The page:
Hasbro allegedly increased production to such a degree that the supply outweighed demand, causing decreased sales.
Bank of America claimed Hasbro had too much “greed” when it came to the success of the game. One of the bank’s analysts, Jason Haas, said Hasbro’s overproduction of Magic cards had “propped up Hasbro’s recent results but is destroying the long-term value of the brand.”
As a result, he said, “This set has devalued many high-value cards, and collectors are concerned that Wizards [of the Coast] will reprint more.”
Overproduce drives down the value of otherwise rare and collectible sets. For example, the 30th-anniversary box was sold for $999 and reportedly upset collectors due to the reproduction of rare cards.
“Not only is the price excessively high,” Haas suggested, “but the set also includes Reserved List cards which Hasbro had promised to never reprint. This has created panic among collectors and we’re seeing collections being liquidated now that the scarcity value of Magic is in question.”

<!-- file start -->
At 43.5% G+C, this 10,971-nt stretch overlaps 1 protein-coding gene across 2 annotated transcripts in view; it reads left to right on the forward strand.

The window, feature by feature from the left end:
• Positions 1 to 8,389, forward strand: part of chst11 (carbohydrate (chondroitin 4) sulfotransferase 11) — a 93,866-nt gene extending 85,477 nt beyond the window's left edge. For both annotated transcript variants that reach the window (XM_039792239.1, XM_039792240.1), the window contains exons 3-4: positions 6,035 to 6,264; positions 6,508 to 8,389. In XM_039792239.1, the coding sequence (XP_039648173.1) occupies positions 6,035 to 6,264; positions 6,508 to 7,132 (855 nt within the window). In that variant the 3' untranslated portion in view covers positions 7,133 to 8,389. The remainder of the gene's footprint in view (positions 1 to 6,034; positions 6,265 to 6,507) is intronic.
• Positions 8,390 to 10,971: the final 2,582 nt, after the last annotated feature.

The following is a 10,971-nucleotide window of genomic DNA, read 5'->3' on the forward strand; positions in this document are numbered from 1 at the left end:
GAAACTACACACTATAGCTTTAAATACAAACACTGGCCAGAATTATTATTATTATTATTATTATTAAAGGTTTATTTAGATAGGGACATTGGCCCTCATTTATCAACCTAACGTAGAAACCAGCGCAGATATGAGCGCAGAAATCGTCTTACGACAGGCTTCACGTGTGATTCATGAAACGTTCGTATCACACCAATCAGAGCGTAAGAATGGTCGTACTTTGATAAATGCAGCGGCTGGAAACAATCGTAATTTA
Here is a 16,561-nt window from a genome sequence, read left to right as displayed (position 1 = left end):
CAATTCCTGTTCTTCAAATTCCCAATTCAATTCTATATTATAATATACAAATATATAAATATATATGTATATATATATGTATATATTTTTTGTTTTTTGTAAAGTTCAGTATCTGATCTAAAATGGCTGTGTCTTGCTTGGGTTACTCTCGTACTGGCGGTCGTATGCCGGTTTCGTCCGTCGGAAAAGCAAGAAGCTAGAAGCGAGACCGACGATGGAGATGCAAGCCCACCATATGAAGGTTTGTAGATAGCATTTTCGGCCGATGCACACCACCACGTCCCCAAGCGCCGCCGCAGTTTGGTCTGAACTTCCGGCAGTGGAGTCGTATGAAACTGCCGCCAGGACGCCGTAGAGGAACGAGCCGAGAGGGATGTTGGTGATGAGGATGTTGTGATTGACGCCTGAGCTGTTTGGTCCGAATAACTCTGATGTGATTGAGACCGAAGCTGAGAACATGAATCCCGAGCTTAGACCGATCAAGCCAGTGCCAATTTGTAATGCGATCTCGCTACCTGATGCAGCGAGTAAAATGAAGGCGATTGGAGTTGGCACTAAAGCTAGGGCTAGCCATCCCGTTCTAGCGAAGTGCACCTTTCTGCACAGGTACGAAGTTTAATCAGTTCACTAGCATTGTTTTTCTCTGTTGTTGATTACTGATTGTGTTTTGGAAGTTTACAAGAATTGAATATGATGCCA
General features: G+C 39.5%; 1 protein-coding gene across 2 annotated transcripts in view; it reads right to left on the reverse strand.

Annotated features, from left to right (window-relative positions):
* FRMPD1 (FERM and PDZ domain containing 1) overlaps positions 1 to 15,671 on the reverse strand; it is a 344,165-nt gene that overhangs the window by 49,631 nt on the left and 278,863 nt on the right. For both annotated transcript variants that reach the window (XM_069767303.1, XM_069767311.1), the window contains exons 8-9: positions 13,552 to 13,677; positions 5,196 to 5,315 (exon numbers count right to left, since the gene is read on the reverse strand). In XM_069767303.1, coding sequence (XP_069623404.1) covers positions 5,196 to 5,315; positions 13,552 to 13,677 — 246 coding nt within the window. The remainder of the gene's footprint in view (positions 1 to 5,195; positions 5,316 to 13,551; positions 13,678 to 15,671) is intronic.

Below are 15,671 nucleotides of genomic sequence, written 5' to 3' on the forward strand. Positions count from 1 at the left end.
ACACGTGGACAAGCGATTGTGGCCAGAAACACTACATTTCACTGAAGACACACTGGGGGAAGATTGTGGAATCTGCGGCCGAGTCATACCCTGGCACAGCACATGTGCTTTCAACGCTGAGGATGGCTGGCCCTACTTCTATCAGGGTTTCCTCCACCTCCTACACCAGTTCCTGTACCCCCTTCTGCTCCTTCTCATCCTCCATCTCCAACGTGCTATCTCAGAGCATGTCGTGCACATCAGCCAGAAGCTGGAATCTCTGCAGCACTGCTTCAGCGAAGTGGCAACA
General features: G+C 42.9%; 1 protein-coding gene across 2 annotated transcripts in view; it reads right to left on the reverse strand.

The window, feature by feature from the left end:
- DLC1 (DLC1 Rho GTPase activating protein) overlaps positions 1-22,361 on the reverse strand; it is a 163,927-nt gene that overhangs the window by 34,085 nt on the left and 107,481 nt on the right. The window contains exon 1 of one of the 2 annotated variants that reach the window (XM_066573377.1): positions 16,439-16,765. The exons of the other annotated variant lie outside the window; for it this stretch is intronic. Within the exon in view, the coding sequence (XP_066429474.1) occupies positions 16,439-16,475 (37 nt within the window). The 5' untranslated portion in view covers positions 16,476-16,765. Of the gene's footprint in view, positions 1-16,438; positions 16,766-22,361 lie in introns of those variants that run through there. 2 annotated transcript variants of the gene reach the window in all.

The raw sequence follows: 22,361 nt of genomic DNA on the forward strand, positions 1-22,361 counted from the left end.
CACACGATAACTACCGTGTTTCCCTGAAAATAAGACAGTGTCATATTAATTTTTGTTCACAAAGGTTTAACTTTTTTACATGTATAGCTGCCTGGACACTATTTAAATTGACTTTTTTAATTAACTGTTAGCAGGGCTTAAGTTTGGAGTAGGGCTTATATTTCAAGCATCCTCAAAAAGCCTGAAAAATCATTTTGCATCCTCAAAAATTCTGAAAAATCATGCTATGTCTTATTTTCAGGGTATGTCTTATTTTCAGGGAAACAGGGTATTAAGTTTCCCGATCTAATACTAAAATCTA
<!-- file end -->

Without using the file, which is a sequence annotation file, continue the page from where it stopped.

In recent years, the number of Magic sets released each year has dramatically skyrocketed. In 2019 only 15 products were released, while over 39 have been slated for 2022.
In May, Joe Parlock wrote for The Gamer, “The release schedule has constrained that sense of discovery into just a month until the hot new thing rolls around, burning people out. What’s the point in looking at these new cards when something new is just around the corner anyway?”
The drop in stock prices has not been good news for Hasbro. Starting in 2022 at $102 each, company shares are now below $60.
However, some are suggesting that investors should not abandon ship on the company, with the Motley Crew suggesting people “shouldn’t make a decision to sell Hasbro based on one analyst’s opinion. Sometimes analysts are wrong. Magic could very well keep growing for Hasbro, given the pipeline of more partnerships in the works with leading entertainment brands.”